A peculiar gap exists between the accepted theoretical basis of instruction in singing and the actual methods of vocal teachers.
Judging by the number of scientific treatises on the voice, the academic observer would be led to believe that a coherent Science of Voice Culture has been evolved. Modern methods of instruction in singing are presumed to embody a system of exact and infallible rules for the management of the voice.
Teachers of singing in all the musical centers of Europe and America claim to follow a definite plan in the training of voices, based on established scientific principles.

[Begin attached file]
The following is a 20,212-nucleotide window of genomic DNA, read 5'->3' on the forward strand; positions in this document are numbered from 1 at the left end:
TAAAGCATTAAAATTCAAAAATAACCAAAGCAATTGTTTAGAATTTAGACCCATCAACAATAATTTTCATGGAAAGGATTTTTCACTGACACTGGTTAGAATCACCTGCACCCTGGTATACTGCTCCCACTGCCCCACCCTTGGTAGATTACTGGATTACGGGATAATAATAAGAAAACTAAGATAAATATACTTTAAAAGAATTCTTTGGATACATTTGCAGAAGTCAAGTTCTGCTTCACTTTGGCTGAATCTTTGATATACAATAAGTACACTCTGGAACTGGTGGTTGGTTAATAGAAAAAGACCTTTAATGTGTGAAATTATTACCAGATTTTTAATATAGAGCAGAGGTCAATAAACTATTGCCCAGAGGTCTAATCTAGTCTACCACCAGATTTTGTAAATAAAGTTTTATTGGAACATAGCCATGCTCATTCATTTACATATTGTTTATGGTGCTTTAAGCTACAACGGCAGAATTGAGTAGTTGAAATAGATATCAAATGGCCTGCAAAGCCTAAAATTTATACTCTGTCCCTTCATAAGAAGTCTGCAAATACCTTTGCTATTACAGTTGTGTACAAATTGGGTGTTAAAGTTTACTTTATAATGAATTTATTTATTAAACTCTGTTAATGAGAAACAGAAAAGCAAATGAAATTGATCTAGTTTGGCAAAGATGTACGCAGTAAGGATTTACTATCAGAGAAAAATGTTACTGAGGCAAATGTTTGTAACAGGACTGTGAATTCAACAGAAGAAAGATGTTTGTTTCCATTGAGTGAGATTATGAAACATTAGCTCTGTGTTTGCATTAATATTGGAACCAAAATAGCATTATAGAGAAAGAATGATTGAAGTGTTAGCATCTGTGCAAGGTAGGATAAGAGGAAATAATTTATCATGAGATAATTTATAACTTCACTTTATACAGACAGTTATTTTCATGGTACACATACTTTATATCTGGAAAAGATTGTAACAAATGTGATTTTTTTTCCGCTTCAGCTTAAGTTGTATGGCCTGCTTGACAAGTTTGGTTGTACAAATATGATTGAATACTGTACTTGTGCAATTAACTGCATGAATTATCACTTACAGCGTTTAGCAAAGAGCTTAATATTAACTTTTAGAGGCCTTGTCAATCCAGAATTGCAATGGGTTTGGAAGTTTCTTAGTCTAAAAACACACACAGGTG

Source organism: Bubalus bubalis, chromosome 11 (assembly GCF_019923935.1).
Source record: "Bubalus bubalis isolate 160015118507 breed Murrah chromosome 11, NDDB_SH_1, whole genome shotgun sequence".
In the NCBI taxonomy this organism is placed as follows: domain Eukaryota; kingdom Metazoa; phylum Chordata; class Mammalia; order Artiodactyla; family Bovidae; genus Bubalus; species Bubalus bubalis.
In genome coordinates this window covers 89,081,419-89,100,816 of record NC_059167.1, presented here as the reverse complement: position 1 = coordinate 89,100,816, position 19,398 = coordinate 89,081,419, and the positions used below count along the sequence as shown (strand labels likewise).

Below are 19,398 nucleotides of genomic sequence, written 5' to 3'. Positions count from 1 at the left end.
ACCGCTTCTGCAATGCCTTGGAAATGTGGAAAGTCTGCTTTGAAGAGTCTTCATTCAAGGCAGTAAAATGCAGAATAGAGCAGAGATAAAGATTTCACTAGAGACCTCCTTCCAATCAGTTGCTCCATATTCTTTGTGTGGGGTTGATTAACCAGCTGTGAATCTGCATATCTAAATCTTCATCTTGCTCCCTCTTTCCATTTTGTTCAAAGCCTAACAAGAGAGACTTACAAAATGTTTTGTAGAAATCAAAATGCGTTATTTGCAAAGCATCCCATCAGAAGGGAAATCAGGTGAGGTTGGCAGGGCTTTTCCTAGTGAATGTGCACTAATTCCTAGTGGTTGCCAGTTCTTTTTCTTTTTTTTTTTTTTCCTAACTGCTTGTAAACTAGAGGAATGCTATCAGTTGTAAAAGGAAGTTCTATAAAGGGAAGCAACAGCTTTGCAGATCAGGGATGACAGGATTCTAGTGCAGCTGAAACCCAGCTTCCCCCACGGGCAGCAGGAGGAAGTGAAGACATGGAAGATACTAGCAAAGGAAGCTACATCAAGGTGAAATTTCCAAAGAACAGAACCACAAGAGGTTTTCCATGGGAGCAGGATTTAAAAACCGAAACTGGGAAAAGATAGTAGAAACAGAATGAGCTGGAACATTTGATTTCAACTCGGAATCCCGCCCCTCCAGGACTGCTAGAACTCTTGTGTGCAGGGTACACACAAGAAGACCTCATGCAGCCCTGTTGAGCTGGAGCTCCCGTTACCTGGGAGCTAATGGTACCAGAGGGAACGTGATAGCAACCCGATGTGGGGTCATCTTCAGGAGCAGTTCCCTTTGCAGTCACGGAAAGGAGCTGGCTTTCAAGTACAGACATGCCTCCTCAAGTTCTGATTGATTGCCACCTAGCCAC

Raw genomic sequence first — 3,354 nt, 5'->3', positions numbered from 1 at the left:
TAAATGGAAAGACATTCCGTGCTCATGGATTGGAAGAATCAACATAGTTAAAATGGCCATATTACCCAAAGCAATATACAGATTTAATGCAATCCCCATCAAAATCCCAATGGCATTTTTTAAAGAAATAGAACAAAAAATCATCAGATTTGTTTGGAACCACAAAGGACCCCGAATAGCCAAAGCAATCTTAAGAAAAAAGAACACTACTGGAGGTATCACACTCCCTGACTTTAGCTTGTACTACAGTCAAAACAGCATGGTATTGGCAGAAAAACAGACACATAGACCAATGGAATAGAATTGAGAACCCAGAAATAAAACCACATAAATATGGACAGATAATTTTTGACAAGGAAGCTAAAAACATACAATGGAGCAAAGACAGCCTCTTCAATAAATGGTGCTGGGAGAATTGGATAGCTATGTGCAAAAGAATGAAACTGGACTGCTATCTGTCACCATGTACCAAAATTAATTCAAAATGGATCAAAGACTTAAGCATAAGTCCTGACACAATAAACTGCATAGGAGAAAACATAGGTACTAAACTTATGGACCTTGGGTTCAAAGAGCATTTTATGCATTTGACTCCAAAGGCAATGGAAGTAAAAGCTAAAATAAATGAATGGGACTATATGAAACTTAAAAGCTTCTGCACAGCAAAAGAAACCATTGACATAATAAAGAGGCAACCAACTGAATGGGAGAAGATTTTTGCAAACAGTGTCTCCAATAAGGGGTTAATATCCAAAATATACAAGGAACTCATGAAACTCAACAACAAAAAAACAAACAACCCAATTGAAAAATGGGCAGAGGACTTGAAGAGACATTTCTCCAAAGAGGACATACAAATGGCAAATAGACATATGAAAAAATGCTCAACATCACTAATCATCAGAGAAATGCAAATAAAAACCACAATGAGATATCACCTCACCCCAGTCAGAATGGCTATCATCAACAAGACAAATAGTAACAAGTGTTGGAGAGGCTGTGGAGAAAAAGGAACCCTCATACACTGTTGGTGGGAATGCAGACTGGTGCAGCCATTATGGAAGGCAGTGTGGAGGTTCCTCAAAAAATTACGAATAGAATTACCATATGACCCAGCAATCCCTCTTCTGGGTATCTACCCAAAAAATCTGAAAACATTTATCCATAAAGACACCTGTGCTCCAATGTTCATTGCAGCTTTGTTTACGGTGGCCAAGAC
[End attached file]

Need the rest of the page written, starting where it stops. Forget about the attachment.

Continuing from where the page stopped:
But a practical acquaintance with the modern art of Voice Culture reveals the fact that the laws of tone-production deduced from the scientific investigation of the voice do not furnish a satisfactory basis for a method of training voices.
Throughout the entire vocal profession, among singers, teachers, and students alike, there is a general feeling of the insufficiency of present knowledge of the voice.
The problem of the correct management of the vocal organs has not been finally and definitely solved. Voice Culture has not been reduced to an exact science. Vocal teachers are not in possession of an infallible method of training voices. Students of singing find great difficulty in learning how to use their voices.
Voice Culture is generally recognized as entitled to a position among the exact sciences; but something remains to be done before it can assume that position.